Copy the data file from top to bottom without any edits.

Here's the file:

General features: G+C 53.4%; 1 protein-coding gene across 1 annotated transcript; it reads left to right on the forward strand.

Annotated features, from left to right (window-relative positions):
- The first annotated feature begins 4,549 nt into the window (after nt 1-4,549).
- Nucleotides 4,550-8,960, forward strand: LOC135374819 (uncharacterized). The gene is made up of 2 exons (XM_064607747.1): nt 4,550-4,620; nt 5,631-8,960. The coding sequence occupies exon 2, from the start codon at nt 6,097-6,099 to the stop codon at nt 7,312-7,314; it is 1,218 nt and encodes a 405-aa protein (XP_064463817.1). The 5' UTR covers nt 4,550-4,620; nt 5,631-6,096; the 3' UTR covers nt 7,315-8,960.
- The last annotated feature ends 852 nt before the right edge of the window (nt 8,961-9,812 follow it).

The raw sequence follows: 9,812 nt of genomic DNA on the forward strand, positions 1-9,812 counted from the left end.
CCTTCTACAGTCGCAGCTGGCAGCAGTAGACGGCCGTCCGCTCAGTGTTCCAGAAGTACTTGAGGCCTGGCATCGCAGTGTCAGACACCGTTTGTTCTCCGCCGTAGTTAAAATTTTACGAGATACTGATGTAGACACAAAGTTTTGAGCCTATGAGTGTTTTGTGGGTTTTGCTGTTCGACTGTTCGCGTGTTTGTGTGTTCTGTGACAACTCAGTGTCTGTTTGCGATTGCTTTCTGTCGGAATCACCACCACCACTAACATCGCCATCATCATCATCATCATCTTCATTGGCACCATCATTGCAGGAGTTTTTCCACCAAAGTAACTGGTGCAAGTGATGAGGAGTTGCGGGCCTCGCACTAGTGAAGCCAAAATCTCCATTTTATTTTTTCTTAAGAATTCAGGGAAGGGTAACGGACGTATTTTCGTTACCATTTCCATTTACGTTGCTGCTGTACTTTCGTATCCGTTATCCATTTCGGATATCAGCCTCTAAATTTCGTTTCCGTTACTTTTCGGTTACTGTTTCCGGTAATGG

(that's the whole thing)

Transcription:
General features: G+C 53.4%; 1 protein-coding gene across 1 annotated transcript; it reads left to right on the forward strand.

Annotated features, from left to right (window-relative positions):
- The first annotated feature begins 4,549 nt into the window (after nt 1-4,549).
- Nucleotides 4,550-8,960, forward strand: LOC135374819 (uncharacterized). The gene is made up of 2 exons (XM_064607747.1): nt 4,550-4,620; nt 5,631-8,960. The coding sequence occupies exon 2, from the start codon at nt 6,097-6,099 to the stop codon at nt 7,312-7,314; it is 1,218 nt and encodes a 405-aa protein (XP_064463817.1). The 5' UTR covers nt 4,550-4,620; nt 5,631-6,096; the 3' UTR covers nt 7,315-8,960.
- The last annotated feature ends 852 nt before the right edge of the window (nt 8,961-9,812 follow it).

The raw sequence follows: 9,812 nt of genomic DNA on the forward strand, positions 1-9,812 counted from the left end.
CCTTCTACAGTCGCAGCTGGCAGCAGTAGACGGCCGTCCGCTCAGTGTTCCAGAAGTACTTGAGGCCTGGCATCGCAGTGTCAGACACCGTTTGTTCTCCGCCGTAGTTAAAATTTTACGAGATACTGATGTAGACACAAAGTTTTGAGCCTATGAGTGTTTTGTGGGTTTTGCTGTTCGACTGTTCGCGTGTTTGTGTGTTCTGTGACAACTCAGTGTCTGTTTGCGATTGCTTTCTGTCGGAATCACCACCACCACTAACATCGCCATCATCATCATCATCATCTTCATTGGCACCATCATTGCAGGAGTTTTTCCACCAAAGTAACTGGTGCAAGTGATGAGGAGTTGCGGGCCTCGCACTAGTGAAGCCAAAATCTCCATTTTATTTTTTCTTAAGAATTCAGGGAAGGGTAACGGACGTATTTTCGTTACCATTTCCATTTACGTTGCTGCTGTACTTTCGTATCCGTTATCCATTTCGGATATCAGCCTCTAAATTTCGTTTCCGTTACTTTTCGGTTACTGTTTCCGGTAATGG